The Handwriting Disconnect

Most of the time the real beauty of pen and paper is that it just works. We don’t think about tuning anything, or whether it will start. We grab them, use them, and forget them. It makes for a great experience as the user, but as a blogger of these things it makes for a shortage of material sometimes.

Not only do we have extremely reliable writing instruments, but a huge variety of them. A person could probably choose a different instrument every day for more than a year and not use the same one twice. Just woodcase pencils alone would probably take a month. There’s even new ones being funded on Kickstarter – quite a few – because there’s still unmet demand.

All of them work, they work well, and we take them for granted. So much so that we’ve even got the hubris to think that we don’t really even use them anymore. We think we don’t need to teach kids to write by hand, because people don’t think they will need to know how.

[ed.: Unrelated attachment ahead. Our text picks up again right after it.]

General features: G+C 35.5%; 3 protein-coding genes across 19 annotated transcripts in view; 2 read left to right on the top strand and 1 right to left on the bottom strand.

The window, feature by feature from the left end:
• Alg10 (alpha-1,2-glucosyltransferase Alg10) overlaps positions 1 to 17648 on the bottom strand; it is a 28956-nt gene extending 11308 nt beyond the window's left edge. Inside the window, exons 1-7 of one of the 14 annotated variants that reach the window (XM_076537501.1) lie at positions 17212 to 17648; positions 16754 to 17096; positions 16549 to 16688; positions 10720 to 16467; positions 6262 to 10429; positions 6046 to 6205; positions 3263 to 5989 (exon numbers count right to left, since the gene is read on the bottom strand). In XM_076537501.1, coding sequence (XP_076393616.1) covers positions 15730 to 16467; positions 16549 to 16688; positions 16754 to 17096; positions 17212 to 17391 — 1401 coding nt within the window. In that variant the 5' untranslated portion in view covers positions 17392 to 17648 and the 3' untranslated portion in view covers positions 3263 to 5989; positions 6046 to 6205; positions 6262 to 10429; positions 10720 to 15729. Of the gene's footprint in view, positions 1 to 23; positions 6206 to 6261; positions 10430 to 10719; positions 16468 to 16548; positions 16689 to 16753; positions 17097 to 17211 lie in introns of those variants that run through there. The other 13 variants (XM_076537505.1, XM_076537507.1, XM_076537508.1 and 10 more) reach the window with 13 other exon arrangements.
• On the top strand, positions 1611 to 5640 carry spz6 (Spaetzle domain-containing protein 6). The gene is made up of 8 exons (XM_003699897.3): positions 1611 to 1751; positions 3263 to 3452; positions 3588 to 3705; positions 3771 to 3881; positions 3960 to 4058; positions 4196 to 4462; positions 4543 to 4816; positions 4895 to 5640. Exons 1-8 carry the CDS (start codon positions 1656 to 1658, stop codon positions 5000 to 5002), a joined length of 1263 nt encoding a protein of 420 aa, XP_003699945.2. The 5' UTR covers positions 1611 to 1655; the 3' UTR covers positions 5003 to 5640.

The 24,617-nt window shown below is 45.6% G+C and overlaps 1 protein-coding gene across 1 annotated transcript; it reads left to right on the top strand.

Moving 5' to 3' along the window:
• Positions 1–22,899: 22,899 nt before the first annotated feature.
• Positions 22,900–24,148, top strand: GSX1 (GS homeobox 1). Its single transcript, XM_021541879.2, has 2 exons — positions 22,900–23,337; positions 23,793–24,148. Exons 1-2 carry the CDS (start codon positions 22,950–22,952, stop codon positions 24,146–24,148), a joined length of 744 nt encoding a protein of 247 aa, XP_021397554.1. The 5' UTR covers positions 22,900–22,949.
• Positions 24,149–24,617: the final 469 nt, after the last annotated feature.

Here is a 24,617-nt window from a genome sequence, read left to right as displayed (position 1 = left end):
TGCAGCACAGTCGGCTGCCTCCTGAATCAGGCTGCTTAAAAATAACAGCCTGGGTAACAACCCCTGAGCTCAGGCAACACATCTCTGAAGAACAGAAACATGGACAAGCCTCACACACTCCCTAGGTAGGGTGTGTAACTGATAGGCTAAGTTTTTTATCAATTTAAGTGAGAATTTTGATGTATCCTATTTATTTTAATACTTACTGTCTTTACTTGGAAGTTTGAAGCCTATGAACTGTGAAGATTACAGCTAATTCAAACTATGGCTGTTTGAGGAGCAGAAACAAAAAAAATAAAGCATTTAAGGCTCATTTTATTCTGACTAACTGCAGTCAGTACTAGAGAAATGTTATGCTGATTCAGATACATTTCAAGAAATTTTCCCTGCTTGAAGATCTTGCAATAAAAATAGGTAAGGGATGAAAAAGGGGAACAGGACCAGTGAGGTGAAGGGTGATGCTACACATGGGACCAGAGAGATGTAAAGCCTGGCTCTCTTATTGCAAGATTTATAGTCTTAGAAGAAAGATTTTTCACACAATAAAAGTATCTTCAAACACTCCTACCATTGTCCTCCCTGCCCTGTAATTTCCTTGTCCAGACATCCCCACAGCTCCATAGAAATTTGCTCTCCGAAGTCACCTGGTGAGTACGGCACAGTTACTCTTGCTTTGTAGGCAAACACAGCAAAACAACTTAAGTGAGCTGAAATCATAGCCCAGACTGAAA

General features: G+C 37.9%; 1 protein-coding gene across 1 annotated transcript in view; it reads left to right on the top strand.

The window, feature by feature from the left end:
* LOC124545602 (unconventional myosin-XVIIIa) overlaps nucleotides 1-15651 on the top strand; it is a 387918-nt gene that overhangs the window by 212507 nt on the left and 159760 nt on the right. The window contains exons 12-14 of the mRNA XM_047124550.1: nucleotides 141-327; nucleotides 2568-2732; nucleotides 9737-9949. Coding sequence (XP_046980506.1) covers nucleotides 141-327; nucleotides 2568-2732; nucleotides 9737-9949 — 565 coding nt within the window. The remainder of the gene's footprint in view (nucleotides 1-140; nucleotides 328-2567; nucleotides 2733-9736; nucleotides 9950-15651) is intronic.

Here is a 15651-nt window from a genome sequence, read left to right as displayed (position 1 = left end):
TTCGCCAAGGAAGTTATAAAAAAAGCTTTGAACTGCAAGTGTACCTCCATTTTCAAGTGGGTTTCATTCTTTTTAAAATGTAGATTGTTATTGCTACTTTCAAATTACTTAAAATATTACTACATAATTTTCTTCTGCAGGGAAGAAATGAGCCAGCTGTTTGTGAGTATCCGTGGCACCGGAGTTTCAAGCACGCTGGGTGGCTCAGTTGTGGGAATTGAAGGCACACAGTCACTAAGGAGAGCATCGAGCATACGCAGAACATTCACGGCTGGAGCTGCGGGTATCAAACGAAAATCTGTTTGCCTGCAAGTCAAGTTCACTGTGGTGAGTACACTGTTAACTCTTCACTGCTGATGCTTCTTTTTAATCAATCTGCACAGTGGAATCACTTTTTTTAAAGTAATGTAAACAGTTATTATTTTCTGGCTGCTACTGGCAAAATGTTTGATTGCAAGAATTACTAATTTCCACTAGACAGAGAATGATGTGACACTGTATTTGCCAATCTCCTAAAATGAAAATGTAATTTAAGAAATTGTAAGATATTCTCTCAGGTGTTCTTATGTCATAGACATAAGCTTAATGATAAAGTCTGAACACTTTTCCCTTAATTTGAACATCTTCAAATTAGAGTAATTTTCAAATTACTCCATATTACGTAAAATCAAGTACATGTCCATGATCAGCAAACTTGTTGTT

I see that message in an article in one form or another almost every day. But I have yet to go to a meeting where even the person who keeps all their notes on a computer hasn’t also brought paper and something to write with. I haven’t yet been to a sit-down restaurant in the US where the person didn’t take my order on paper. I have yet to go to a medical appointment of any kind, even to the vet without being handed a clipboard and pen and a form to fill out.

Nearly as often as the handwriting-dead message, I see the we’ve-added-handwriting-recognition-to-this-device announcement. Even the devices that we’re told supplant the need for handwriting need to accept it as input.

We’ve got a huge and growing variety of tools for a skill that many people still use and we’re going to stop teaching it to our kids? 

Does anyone else see the disconnect here?

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